Extreme Weather Patterns Threaten Georgia’s Peach Supply


Extreme weather patterns are damaging ecosystems, communities, and industries across the planet. The latest casualty hits fruit fans close to home: Georgia's beloved peach orchards.

Erratic weather patterns, unseasonable temperatures, and frequent storms have made produce farming harder than usual over the past few years. Summer and autumn of 2016 saw "extreme drought" in Georgia and Tennessee. Those dry months were followed by an unusually mild winter in 2017, which robbed peach trees of the cold periods they need to bear healthy fruit. 

Then there was an unusual freeze in March. And then the rains came. Since the spring, the region has seen "buckets and buckets" of rain, farmer Pam Hazelrig told ABC News. Average rainfall in Georgia has held steady at about 9 inches per month—nearly double the state's historical summer average.

State agriculture commissioner Gary Black says Georgia farmers will lose about 70 percent of their peach crop this year. Those in the middle of the state, the heart of peach country, were hit hardest.

Farmer's market customers can expect fewer peaches and a shorter peach season.

"Typically, we'd have peaches into August and September," Black told The Packer, "but we're not going to see that this year."

Orchards on the West Coast, unaffected by the unusual weather, are gearing up to help East Coast markets cover the shortage. 

Peach producers know that their business is "a gamble," Hazelrig said. "You just work through it."

Britain Is in the Midst of a Rare ‘Wind Drought’


Generating renewable energy in Britain is a little less than a breeze these days: A “wind drought” is halting the country’s wind turbines.

This month’s wind energy output is down 40 percent from the same time last year, New Scientist reports. On average, about 15 percent of Britain’s electricity comes from wind power. Data starting from July 1 of this year put the monthly average closer to 6.9 percent. Last month, turbines were producing less than 2 percent of Britain’s electricity—the lowest output in two years.

That’s with even more wind turbines being installed over the course of the past year, New Scientist says. The data aren’t entirely surprising, though. The jet stream tends to make the UK’s weather drier and calmer during the summer and wetter and stormier during the winter. But the high pressure the jet stream has brought with it this year has been unusually prolonged, scientists say.

“It’s like a lid, it keeps everything still,” UK Met Office spokesperson Grahame Madge told New Scientist. “From the forecast looking out over the next couple of weeks, there doesn’t seem to be any significant change on the way.”

The wind drought shouldn’t cause too many problems in the short term. Electricity demand is low during the summer (very few British homes have air conditioning), and the country’s been able to compensate for the lack of wind by burning more natural gas. If the wind drought continues to persist, though, UK residents may begin to see an increase in utility fees. Natural gas prices have already risen with the increased demand.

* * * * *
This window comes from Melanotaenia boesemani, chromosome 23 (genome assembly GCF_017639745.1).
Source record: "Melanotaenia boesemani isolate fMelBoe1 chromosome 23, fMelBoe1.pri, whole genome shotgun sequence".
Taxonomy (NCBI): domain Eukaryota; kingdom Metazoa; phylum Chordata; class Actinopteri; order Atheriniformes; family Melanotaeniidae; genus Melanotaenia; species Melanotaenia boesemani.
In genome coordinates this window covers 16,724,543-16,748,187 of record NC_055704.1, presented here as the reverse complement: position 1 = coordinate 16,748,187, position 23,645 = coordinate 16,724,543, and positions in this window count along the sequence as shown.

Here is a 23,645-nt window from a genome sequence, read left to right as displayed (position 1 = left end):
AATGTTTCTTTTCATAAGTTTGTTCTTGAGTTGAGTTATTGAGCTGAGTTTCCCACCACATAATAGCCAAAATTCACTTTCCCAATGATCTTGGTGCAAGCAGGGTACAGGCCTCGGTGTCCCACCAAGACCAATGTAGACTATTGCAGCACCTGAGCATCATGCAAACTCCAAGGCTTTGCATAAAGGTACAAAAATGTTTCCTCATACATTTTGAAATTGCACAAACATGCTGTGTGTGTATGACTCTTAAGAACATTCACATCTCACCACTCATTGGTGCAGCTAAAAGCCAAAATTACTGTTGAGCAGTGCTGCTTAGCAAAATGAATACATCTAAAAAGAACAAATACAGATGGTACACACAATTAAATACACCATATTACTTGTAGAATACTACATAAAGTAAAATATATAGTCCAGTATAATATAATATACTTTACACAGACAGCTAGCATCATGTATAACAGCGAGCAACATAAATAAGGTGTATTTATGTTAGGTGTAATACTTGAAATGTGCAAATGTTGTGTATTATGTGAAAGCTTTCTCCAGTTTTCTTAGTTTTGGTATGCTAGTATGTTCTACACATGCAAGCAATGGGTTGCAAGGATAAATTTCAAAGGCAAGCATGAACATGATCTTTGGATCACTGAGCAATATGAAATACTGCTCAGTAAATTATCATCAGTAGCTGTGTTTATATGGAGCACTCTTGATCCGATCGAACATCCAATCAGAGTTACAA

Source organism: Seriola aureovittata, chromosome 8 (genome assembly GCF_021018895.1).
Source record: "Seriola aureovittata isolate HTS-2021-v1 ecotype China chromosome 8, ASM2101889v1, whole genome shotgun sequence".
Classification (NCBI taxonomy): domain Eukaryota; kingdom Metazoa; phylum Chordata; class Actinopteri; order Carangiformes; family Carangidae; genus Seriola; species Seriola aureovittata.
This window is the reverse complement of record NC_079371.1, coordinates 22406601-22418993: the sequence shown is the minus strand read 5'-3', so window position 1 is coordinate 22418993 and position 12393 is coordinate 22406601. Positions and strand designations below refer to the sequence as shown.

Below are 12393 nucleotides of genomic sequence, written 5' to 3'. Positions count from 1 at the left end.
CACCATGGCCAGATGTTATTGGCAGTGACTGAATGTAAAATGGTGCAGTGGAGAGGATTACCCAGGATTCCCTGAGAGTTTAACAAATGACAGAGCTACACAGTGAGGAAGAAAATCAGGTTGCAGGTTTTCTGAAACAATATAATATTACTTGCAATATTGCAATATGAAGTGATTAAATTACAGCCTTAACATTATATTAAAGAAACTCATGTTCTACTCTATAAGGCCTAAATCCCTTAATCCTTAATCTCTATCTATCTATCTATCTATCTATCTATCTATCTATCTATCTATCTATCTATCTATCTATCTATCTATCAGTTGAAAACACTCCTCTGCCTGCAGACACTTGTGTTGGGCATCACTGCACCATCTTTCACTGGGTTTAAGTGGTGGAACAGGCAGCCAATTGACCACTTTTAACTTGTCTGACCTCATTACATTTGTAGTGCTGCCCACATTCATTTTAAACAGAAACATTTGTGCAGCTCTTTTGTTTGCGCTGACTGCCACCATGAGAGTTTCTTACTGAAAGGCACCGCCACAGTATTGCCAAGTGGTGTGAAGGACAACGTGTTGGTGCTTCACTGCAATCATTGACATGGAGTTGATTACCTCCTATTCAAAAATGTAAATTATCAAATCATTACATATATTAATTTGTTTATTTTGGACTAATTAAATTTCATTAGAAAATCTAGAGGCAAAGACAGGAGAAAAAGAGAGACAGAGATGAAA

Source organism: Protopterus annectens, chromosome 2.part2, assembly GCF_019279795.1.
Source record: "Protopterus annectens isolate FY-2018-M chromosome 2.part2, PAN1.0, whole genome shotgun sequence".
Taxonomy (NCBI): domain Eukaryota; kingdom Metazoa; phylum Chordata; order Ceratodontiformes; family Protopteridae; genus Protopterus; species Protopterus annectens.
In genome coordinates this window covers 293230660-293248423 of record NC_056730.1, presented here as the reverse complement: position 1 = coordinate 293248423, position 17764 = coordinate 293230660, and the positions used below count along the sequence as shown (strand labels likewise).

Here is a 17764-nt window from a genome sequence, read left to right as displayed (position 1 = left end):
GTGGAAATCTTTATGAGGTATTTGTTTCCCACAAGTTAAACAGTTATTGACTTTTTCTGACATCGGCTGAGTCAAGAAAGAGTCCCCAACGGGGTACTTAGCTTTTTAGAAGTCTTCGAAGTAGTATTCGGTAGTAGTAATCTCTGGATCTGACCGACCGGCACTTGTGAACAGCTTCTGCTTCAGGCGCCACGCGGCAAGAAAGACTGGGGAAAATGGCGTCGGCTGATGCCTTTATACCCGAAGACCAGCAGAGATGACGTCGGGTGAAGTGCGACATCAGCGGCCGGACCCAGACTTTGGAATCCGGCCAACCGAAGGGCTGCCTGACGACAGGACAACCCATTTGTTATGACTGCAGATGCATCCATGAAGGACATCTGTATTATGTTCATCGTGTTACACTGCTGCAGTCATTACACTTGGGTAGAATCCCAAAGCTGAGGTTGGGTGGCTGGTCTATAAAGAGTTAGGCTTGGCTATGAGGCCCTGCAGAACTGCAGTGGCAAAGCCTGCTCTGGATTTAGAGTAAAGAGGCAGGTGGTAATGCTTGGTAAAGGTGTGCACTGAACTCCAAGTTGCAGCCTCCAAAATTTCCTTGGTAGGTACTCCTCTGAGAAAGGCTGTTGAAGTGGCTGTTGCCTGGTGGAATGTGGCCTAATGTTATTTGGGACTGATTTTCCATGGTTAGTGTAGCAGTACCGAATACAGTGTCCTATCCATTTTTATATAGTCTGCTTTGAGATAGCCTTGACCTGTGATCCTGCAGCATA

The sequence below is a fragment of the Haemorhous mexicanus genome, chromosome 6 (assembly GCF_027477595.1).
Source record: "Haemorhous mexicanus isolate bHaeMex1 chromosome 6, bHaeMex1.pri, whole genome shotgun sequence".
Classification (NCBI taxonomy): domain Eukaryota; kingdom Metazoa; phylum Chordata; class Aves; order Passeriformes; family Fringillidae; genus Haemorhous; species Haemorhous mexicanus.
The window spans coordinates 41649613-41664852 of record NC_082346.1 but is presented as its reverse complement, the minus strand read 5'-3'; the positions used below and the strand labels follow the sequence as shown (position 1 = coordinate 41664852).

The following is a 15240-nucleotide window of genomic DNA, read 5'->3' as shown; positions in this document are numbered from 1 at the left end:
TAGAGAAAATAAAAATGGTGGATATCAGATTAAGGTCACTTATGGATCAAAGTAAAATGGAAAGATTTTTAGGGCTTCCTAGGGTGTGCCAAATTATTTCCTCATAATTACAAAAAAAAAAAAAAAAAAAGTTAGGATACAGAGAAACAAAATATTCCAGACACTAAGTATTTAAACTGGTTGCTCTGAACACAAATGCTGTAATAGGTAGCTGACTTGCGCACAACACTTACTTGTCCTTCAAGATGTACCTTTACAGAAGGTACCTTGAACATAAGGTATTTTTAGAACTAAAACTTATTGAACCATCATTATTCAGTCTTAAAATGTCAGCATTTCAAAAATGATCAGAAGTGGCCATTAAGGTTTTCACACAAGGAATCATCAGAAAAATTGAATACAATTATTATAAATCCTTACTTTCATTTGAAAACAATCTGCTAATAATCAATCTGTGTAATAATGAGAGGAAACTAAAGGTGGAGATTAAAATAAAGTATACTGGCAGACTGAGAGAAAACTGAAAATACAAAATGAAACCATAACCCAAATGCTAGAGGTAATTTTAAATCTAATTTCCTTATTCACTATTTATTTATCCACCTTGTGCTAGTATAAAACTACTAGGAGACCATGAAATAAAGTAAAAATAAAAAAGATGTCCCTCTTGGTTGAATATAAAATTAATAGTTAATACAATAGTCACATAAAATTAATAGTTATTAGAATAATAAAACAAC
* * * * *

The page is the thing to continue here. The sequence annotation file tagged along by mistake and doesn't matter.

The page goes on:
“As we continue to transition to a low-carbon energy system, managing the intermittency of renewable power an important role in balancing supply and demand,” a National Grid spokesperson told New Scientist. “However, we have planned for these changes and [are] ready to play our part.”

The wind drought comes about eight years after British politicians vowed to reduce the UK's dependence on fossil fuels. Last year was the first year that electricity generated from low-carbon energy sources like solar power, wind power, and nuclear power outpaced high-carbon energy sources like coal and natural gas. This summer’s wind drought may make it difficult to improve on last year’s numbers.

[h/t New Scientist]

Why Does the Sky Look Green Before a Tornado?


A common bit of folklore from tornado-prone parts of the U.S. says that when the skies start taking on an emerald hue, it's time to run inside. But why do tornadoes tend to spawn green skies in the first place? As SciShow's Michael Aranda explains, the answer has to do with the way water droplets reflect the colors of the light spectrum.

During the day, the sky is usually blue because the shorter, bluer end of the light spectrum bounces off air molecules better than than redder, longer-wavelength light. Conditions change during the sunset (and sunrise), when sunlight has to travel through more air, and when storms are forming, which means there are more water droplets around.

Tornadoes forming later in the day, around sunset, do a great job of reflecting the green part of the light spectrum that's usually hidden in a sunset because of the water droplets in the clouds, which bounce green light into our eyes. But that doesn't necessarily mean a twister is coming—it could just mean a lot of rain is in the forecast. Either way, heading inside is probably a good idea.

For the full details on how water and light conspire to turn the sky green before a storm, check out the SciShow video below.


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